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Refined exotic escapism: An intense, adult, character-driven study of the absurd where humorous overtones mask a graphic, deeply subversive, perverse undercurrent in an ancient world adventure like no other.
Cursed from birth to remember everything except his own name an 11-year-old village idiot ('savant fou') creates chaos, outrage and regime change in Eudaemon (Aden) in 534CE when he, Andromeda and Scheherazade, goddesses of the hunt and fables join Hermes, messenger of the gods in his epic search for his long lost true love, Lesbia. Discovering on their chaotic way the scrolls containing the true Epectesy of St. Gregory of Nyssa, revealing something so shocking and socially explosive it was hidden for centuries - the key to the eternal cerebral orgasm. And the emancipation of women.
". . . Master swordsmen masquerading as wandering charioteers, wild beautiful goddesses rescued from slaver's dungeons, and now pearl-diving nuns on desert islands; clearly in the last 15 minutes of visceral mayhem and magic my miserable life had turned the corner into the fast lane."
The rabbi looked at her glumly.
“He didn’t listen to me. And here’s the result.”
“What? Short hair and naked breasts.”
“No, mistress. Even the stained whites I can live with,” he said, with dread in his voice. “The idiot boy has revealed the true Epectesy of St. Gregory of Nyssa.”
“Is there a false one?”
“No, my gracious hostess. There’s one anybody can read if they care to look for it. Which even Jewish scholars have studied. And the one only Aristophanes had. The original, full and unabridged version of the epectesy, mistress. Of the soul moving into oneness of God. As Gregory dictated to his personal scribe all those years ago. This revelation transcends all faiths. ”
“The key to the eternal cerebral orgasm,” Talia said quietly.
“Correct. But at the time publishing it would be so inflammatory and dangerous to the continued functioning of ‘normal’ society, the scribe persuaded his master to only release a heavily edited version, lest they both be burned alive by the ruler of Cappadocia.”
“No. And as my friend told me with almost his dying breath, the original was hidden away by the scribe, and passed down from father to son, scholars all, until it ended up here with Aristophanes. Who being without issue, could only leave it in the care of an idiot gypsy boy who remembers everything except his own name.”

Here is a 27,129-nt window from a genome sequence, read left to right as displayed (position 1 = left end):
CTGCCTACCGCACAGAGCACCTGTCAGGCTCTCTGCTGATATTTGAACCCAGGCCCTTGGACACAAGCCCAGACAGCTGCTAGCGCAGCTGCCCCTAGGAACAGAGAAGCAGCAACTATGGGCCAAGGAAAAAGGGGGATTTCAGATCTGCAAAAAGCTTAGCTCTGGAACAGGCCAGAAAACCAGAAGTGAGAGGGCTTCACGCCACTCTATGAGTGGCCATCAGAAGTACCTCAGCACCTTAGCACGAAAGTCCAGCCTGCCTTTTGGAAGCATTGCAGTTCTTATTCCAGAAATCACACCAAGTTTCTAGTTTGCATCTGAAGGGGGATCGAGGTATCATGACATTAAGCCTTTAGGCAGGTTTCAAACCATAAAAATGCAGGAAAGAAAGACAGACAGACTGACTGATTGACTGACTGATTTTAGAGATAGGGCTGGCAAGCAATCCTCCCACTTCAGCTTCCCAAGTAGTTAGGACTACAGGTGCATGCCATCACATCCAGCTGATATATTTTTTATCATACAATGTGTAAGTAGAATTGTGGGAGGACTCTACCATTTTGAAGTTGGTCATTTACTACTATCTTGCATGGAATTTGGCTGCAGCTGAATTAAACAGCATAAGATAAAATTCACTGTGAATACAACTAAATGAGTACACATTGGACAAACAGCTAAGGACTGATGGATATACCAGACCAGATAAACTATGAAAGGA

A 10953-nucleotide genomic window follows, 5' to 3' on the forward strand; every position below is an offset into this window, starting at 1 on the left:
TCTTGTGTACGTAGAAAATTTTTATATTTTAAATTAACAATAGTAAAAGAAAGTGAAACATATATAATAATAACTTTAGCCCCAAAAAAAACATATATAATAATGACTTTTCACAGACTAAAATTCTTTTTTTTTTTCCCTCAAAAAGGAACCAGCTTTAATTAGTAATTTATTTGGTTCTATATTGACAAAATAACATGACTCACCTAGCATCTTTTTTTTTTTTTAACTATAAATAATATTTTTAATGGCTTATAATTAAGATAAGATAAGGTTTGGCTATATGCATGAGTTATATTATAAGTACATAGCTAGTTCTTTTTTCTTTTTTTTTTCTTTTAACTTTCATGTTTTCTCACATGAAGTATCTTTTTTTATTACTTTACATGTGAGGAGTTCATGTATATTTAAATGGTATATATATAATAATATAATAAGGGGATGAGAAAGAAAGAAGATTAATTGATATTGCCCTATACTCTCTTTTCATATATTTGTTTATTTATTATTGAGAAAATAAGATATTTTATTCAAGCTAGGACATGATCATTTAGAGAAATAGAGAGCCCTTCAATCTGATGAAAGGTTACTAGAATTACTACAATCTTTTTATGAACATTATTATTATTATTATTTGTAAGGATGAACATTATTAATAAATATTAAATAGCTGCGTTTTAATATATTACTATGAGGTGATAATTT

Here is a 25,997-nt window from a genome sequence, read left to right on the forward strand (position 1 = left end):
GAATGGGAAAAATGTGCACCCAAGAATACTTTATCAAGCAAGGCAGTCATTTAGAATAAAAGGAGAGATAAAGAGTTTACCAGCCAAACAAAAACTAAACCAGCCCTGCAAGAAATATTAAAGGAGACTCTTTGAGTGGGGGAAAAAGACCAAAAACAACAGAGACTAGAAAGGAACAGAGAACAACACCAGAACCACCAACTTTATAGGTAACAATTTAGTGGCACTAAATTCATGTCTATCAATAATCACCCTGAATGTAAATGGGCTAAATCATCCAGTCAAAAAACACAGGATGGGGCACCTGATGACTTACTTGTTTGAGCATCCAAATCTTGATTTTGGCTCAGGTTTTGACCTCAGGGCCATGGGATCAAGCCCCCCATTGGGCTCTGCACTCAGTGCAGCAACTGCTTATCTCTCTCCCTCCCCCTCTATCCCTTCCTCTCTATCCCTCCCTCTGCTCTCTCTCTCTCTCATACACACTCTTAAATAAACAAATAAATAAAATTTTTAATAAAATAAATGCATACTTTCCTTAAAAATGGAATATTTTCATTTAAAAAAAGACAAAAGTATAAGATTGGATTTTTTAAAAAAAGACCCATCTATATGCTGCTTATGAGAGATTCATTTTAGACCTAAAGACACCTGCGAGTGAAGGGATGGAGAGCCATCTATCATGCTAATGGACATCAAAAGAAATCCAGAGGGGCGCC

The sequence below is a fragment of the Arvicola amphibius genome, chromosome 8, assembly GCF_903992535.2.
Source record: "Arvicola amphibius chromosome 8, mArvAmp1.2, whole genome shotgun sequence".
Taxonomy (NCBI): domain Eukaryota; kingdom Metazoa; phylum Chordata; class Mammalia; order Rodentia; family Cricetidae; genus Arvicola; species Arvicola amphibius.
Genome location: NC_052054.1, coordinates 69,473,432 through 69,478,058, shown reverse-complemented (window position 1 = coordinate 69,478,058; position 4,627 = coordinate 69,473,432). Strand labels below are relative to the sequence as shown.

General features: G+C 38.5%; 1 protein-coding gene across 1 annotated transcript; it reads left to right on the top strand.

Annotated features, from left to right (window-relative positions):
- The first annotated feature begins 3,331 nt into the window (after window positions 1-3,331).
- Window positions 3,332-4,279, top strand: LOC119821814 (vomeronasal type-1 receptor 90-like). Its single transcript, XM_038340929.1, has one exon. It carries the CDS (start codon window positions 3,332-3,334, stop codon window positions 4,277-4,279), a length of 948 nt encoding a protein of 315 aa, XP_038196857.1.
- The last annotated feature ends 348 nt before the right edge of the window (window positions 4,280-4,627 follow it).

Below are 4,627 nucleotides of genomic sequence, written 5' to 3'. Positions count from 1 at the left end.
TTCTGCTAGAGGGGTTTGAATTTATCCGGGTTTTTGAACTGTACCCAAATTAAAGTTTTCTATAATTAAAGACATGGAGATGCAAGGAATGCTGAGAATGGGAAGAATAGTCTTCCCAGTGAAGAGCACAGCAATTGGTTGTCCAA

". .This would be a honeymoon on the beach few would forget in a hurry.
“Master Farouk, I have another for her cousin Juhanah,” I said, holding the large gold coin up. “But she’s not here.”
“She’s . .” He looked at Sahar. “Mother, where’s Juju?”
“Where she always is when she’s not growing flowers or spying. She’s swinging.”
Demetrius, who was there with the serenely beautiful Qadr reached out and took the coin from my hand.
“Kid. Did I ever tell you the story of this?” he said, breaking the heavily pregnant silence.
“No, master. I’ve never seen one like it before.”
“Nobody has,” he said, biting it. “Because this was part of only ten ever struck by the Imperial Mint in Rome five hundred years ago on the command of Emperor Vespasian. But they were stolen and disappeared without trace before they could be released to commemorate the opening of the world’s first public toilets. . . . And as such are collectibles beyond price.”
This was very comforting to know.
Suddenly from being orphans with a very grim future, Hani and I had acquired an ocean-going yacht, a horse which spoke Greek and flew, priceless antiquities and a collection of morally corrosive literature even a pope would envy.. ."
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Top UK Customer Reviews
5.0 out of 5 stars
By IAN JAMES BRADY on 24 April 2016
Perfectly perfect performance.
5.0 out of 5 stars Five Stars
By Brenda Potter on 23 April 2016
Lovely story to read x